Since the announcement in late July that a bipartisan committee of the Alaska Legislature has hired an independent investigator to look into Trooper-Gate, Sarah Palin’s office has consistently pledged to cooperate fully with the probe.
At first, that cooperation appeared to be forthcoming. Legislators announced in mid-August that they didn’t expect to have to issue subpoenas, because the governor’s office was being so amenable.
But it looks like all the happy talk is no longer operative. Judging from a report in The Anchorage Daily News today, Palin now appears to be pursuing a strategy of slow-rolling the probe.
Her lawyer, Thomas Van Flein, argued in a letter to the independent investigator Steve Branchflower that the case should not be even be handled by the legislature, but rather by the state personnel board — whose members are appointed by the governor — since it is “statutorily mandated” to handle ethics complaints. He also asked for all witness statements, documents and other materials collected in the course of the investigation. Perhaps most ominously, Van Flein wrote that the investigation is “bad timing”, thanks to Palin’s selection as John McCain’s running mate, and that he couldn’t guarantee that she’d be free to sit down for her deposition this month.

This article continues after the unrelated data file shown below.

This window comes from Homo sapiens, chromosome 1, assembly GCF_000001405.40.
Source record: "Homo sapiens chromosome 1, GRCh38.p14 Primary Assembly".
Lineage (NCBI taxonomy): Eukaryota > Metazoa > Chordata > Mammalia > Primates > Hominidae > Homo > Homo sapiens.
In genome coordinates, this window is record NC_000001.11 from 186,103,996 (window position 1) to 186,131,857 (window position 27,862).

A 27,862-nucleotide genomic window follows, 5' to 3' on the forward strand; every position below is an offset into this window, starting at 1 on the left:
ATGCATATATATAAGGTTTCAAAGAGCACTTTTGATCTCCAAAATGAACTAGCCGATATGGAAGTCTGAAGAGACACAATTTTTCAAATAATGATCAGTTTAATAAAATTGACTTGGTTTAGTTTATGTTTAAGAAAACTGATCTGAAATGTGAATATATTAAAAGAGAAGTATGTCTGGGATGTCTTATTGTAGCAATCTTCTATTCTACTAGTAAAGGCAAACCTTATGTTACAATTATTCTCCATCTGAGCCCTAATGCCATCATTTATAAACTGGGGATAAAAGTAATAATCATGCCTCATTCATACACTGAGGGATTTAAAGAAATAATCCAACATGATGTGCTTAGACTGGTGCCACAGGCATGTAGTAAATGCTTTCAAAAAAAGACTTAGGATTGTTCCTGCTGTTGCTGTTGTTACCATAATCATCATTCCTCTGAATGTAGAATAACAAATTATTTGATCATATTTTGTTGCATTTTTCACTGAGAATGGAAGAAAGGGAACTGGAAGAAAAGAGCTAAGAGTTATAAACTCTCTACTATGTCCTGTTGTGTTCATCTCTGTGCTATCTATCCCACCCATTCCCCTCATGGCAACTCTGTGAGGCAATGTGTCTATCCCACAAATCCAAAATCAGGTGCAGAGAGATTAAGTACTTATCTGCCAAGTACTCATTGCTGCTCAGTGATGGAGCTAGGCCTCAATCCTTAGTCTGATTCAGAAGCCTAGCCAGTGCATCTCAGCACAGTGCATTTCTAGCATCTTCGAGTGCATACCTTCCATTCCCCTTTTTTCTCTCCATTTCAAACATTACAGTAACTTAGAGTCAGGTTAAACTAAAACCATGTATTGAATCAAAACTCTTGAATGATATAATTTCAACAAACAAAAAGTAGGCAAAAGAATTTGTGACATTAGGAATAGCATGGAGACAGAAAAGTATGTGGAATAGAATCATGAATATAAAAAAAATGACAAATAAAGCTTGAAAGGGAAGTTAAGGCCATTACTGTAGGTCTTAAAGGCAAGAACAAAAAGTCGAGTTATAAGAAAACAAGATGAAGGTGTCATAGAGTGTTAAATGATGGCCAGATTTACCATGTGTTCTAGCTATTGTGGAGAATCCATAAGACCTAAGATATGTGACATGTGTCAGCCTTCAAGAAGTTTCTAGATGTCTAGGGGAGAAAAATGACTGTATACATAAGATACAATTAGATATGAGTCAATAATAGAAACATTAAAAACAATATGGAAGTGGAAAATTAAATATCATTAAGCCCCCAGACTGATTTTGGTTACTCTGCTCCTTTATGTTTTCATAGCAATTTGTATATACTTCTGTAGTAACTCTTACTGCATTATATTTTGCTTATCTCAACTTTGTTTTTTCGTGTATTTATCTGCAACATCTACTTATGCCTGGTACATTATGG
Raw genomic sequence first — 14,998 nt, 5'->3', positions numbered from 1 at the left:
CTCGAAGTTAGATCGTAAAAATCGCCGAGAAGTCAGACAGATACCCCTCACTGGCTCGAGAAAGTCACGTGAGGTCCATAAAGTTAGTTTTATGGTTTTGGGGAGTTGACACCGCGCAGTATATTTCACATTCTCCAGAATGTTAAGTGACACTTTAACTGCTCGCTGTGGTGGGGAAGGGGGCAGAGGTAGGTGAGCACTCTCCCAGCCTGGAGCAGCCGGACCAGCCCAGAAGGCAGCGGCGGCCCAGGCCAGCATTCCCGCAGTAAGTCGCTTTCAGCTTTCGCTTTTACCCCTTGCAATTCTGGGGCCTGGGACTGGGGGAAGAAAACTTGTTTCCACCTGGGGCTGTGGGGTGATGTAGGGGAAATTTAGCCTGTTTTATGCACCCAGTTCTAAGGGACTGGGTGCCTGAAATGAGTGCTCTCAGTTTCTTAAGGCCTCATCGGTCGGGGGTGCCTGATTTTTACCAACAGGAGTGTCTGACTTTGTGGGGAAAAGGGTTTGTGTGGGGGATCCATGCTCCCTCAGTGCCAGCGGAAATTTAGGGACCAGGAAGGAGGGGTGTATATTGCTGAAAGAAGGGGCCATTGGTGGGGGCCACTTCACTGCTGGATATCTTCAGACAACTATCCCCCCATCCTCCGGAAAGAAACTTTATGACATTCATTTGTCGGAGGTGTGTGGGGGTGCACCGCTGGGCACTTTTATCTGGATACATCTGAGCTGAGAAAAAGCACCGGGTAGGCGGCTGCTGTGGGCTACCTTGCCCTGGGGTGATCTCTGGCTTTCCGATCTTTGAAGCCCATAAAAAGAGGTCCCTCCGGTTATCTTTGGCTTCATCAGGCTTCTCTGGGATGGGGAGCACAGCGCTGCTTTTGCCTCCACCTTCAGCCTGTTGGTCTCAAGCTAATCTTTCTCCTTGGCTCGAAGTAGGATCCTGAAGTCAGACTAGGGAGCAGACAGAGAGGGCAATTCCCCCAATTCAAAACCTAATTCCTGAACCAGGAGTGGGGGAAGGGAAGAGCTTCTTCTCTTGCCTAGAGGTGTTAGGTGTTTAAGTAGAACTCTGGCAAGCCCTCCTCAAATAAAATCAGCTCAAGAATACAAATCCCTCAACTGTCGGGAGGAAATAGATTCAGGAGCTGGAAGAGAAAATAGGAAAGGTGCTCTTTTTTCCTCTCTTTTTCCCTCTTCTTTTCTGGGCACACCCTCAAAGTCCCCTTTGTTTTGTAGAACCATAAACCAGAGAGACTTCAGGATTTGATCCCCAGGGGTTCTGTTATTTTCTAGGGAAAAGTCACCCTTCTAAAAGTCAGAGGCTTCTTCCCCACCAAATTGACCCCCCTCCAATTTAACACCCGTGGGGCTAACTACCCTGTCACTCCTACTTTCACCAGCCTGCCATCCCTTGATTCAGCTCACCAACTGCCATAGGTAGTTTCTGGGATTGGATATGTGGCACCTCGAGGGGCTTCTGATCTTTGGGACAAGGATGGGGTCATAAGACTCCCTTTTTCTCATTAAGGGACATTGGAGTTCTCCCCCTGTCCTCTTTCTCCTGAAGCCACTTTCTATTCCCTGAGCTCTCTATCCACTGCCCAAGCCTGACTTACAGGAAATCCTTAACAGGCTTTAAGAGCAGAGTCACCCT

In a written response to Van Flein, Sen. Hollis French, the Democrat who heads the committee overseeing the probe, asserted that the legislature has its own power of investigation, and said that he has instructed Branchflower not to provide the requested documents. And French warned that if witnesses were not made available, he would issue subpoenas.
Van Flein and French escalated their war of words in the ADN.
“Our concern is that Hollis French turns into Ken Starr and uses public money to pursue a political vendetta rather than truly pursue an honest inquiry into an alleged ethics issue,” Van Flein told the paper.
In response, French asked: “How does he explain the unanimous vote (to pursue the investigation) by the Republican-dominated Legislative Council?”
Later, French added, “It’s too bad the governor has stooped to hiring a name-calling lawyer. That doesn’t seem very open and transparent does it?”
The investigation is focused on Palin’s alleged involvement in an effort to fire a state trooper who had had been embroiled in a bitter dispute with Palin’s family. The state’s former public safety commissioner has asserted that he was fired for failing to fire the trooper.